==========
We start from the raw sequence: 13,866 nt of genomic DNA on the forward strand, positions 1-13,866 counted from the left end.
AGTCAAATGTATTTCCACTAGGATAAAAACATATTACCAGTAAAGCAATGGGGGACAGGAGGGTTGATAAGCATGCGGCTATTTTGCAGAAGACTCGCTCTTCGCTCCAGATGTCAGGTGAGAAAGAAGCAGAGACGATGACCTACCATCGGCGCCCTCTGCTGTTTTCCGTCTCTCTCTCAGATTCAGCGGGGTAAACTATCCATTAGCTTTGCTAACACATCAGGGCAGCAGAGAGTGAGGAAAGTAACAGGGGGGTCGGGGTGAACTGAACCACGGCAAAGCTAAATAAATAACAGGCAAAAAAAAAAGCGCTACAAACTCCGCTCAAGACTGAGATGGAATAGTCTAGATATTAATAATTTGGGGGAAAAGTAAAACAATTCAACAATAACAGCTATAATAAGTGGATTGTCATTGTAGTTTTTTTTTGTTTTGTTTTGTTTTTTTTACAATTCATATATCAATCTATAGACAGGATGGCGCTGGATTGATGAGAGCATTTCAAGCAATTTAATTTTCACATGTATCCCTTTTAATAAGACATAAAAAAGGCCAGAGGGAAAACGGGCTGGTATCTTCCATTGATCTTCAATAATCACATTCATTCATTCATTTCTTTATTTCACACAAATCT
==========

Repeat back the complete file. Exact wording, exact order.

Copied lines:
We start from the raw sequence: 13,866 nt of genomic DNA on the forward strand, positions 1-13,866 counted from the left end.
AGTCAAATGTATTTCCACTAGGATAAAAACATATTACCAGTAAAGCAATGGGGGACAGGAGGGTTGATAAGCATGCGGCTATTTTGCAGAAGACTCGCTCTTCGCTCCAGATGTCAGGTGAGAAAGAAGCAGAGACGATGACCTACCATCGGCGCCCTCTGCTGTTTTCCGTCTCTCTCTCAGATTCAGCGGGGTAAACTATCCATTAGCTTTGCTAACACATCAGGGCAGCAGAGAGTGAGGAAAGTAACAGGGGGGTCGGGGTGAACTGAACCACGGCAAAGCTAAATAAATAACAGGCAAAAAAAAAAGCGCTACAAACTCCGCTCAAGACTGAGATGGAATAGTCTAGATATTAATAATTTGGGGGAAAAGTAAAACAATTCAACAATAACAGCTATAATAAGTGGATTGTCATTGTAGTTTTTTTTTGTTTTGTTTTGTTTTTTTTACAATTCATATATCAATCTATAGACAGGATGGCGCTGGATTGATGAGAGCATTTCAAGCAATTTAATTTTCACATGTATCCCTTTTAATAAGACATAAAAAAGGCCAGAGGGAAAACGGGCTGGTATCTTCCATTGATCTTCAATAATCACATTCATTCATTCATTTCTTTATTTCACACAAATCT